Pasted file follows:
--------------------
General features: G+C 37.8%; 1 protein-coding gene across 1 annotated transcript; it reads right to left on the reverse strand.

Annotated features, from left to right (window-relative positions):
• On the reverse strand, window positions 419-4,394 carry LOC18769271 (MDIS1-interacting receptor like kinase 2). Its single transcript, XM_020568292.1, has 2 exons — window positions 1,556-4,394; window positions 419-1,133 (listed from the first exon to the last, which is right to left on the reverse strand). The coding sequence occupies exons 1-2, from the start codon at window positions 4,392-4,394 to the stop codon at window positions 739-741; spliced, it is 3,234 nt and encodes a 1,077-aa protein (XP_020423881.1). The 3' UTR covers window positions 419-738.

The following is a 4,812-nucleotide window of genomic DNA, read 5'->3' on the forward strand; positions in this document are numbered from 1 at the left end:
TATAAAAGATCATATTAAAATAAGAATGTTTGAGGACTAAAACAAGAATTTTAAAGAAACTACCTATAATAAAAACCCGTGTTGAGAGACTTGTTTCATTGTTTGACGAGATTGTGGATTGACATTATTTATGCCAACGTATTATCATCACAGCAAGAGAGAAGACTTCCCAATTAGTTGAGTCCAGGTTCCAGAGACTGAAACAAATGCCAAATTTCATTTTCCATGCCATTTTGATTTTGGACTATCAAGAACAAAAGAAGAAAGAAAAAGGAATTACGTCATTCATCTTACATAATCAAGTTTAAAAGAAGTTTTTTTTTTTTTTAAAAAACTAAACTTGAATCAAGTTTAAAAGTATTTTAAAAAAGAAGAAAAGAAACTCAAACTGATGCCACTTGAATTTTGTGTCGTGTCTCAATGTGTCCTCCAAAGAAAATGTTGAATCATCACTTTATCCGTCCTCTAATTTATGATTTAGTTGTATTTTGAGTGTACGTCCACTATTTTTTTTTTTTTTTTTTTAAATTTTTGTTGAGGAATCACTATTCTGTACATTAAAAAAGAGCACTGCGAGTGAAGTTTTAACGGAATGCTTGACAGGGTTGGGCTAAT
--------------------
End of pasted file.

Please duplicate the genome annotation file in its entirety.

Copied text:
General features: G+C 37.8%; 1 protein-coding gene across 1 annotated transcript; it reads right to left on the reverse strand.

Annotated features, from left to right (window-relative positions):
• On the reverse strand, window positions 419-4,394 carry LOC18769271 (MDIS1-interacting receptor like kinase 2). Its single transcript, XM_020568292.1, has 2 exons — window positions 1,556-4,394; window positions 419-1,133 (listed from the first exon to the last, which is right to left on the reverse strand). The coding sequence occupies exons 1-2, from the start codon at window positions 4,392-4,394 to the stop codon at window positions 739-741; spliced, it is 3,234 nt and encodes a 1,077-aa protein (XP_020423881.1). The 3' UTR covers window positions 419-738.

The following is a 4,812-nucleotide window of genomic DNA, read 5'->3' on the forward strand; positions in this document are numbered from 1 at the left end:
TATAAAAGATCATATTAAAATAAGAATGTTTGAGGACTAAAACAAGAATTTTAAAGAAACTACCTATAATAAAAACCCGTGTTGAGAGACTTGTTTCATTGTTTGACGAGATTGTGGATTGACATTATTTATGCCAACGTATTATCATCACAGCAAGAGAGAAGACTTCCCAATTAGTTGAGTCCAGGTTCCAGAGACTGAAACAAATGCCAAATTTCATTTTCCATGCCATTTTGATTTTGGACTATCAAGAACAAAAGAAGAAAGAAAAAGGAATTACGTCATTCATCTTACATAATCAAGTTTAAAAGAAGTTTTTTTTTTTTTTAAAAAACTAAACTTGAATCAAGTTTAAAAGTATTTTAAAAAAGAAGAAAAGAAACTCAAACTGATGCCACTTGAATTTTGTGTCGTGTCTCAATGTGTCCTCCAAAGAAAATGTTGAATCATCACTTTATCCGTCCTCTAATTTATGATTTAGTTGTATTTTGAGTGTACGTCCACTATTTTTTTTTTTTTTTTTTTAAATTTTTGTTGAGGAATCACTATTCTGTACATTAAAAAAGAGCACTGCGAGTGAAGTTTTAACGGAATGCTTGACAGGGTTGGGCTAAT